The thought that if one embraces God, He will in turn embrace you back to such an extent that nothing bad can ever happen to you is thoroughly unbiblical and the exact opposite of what Christians should come to expect in life. Maybe at this point we need to look back to the Cross, to see what happened to Jesus after He professed the truth. Maybe we should also remind ourselves what happened to His disciples and how they met their ends. Maybe we could look at the Coptic Christians who, instead of receiving an earthly life of health and wealth, received eternal glory after professing their faith to their ISIS captors.
I mentioned earlier that some “Christian” movies could be damaging to the faith, and unfortunately I would have to consider War Room to be in that camp. Not all of it is bad, mind you – there are some very positive Christian examples of character and principles found in the film. But the overall message of a works-based wish-fulfillment “gospel” is what I believe will negatively affect thinking Christian audiences, and I’m not without evidence on this front. In what may be my favorite topic regarding Christian apologetics, the problem of evil (in regards to pain and suffering) is an issue that affects every person on the planet, Christian and non-Christian alike. And it’s this issue that uncovers the real message preached in War Room and shows it for what it really is.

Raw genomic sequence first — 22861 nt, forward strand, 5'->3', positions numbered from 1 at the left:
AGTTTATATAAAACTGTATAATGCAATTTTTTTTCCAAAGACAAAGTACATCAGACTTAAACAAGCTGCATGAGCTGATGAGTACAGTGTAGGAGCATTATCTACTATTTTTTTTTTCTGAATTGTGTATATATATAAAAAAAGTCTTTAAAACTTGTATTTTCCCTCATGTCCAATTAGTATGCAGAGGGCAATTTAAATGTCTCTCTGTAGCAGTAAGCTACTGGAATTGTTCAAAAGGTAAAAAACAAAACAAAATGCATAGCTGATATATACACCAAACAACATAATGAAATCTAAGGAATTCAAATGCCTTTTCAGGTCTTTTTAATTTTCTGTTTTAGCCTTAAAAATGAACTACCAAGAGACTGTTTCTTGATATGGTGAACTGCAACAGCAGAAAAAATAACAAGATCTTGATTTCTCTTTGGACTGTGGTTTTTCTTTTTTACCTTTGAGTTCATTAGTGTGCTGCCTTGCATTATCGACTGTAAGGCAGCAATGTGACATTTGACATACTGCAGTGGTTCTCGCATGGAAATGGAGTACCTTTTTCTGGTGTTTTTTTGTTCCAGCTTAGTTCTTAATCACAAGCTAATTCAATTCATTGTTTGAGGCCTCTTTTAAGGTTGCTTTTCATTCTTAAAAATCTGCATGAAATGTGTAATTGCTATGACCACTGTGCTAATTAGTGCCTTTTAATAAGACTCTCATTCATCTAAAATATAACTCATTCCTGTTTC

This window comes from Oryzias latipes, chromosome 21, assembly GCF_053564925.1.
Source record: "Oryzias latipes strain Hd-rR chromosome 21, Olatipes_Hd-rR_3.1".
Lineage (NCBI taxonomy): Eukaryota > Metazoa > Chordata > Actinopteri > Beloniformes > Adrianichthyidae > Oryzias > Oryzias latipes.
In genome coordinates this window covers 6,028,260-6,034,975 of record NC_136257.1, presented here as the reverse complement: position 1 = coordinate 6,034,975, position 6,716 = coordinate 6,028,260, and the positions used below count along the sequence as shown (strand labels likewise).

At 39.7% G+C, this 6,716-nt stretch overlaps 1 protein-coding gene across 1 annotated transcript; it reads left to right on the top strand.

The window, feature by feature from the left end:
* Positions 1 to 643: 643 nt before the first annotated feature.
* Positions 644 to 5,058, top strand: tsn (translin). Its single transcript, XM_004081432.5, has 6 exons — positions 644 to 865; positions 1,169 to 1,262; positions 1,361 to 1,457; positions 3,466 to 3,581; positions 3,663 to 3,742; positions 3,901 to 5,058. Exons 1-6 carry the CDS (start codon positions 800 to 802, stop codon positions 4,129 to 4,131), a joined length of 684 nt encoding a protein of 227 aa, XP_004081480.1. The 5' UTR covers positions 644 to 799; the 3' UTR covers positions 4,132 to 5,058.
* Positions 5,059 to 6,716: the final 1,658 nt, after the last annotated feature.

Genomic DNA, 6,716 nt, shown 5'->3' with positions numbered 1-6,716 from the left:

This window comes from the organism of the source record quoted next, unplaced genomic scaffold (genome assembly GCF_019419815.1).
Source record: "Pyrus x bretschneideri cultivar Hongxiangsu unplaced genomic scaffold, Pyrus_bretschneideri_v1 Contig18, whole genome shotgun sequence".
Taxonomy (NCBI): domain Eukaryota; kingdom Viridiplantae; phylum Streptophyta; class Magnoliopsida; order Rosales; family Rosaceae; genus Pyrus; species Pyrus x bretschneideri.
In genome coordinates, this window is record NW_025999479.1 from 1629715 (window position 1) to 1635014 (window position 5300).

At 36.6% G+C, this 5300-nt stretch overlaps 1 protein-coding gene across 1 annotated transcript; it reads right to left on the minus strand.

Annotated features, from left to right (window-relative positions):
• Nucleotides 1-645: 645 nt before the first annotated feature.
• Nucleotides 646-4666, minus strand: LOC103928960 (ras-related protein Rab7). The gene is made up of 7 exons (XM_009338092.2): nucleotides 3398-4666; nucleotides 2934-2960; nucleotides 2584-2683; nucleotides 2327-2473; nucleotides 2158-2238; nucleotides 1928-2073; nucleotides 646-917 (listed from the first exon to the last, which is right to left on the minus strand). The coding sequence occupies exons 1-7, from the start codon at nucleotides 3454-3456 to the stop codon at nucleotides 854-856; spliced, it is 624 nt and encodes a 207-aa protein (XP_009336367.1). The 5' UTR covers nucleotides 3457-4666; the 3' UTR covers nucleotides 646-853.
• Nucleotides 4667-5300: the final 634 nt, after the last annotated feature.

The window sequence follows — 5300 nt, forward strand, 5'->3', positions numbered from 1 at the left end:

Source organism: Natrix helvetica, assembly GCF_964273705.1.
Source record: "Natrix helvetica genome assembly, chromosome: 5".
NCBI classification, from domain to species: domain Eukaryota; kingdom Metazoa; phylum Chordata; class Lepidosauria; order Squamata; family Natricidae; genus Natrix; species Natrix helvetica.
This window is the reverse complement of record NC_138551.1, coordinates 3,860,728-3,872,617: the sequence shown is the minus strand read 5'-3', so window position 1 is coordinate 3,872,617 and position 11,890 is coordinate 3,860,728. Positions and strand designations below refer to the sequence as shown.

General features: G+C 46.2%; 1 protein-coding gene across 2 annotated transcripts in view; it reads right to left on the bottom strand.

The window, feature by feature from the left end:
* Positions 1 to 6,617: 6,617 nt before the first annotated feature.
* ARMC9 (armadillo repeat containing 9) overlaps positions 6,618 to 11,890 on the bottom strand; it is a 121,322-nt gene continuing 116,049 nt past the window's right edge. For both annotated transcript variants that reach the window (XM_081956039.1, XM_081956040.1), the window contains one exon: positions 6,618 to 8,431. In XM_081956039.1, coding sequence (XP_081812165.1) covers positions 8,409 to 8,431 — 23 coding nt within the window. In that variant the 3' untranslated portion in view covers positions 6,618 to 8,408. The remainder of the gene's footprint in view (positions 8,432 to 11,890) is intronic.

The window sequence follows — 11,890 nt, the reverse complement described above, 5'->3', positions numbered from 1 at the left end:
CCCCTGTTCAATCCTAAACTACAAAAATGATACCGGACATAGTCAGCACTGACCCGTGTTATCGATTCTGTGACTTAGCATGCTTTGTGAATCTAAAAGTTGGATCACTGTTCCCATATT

Our first example comes from JR. Forasteros, a host of the popular Storymen podcast. In an episode regarding War Room and Christian films in genera, he had this to say:
“My mom was a single mom because my dad cheated on her, and I just sat there during War Room thinking, “I’m so glad that my mom didn’t see this in the years immediately following her divorce, because the message she would have taken away is that it was her fault her husband cheated, because she didn’t pray hard enough.”
I’ll only use one more example, as this one drove the message home to me.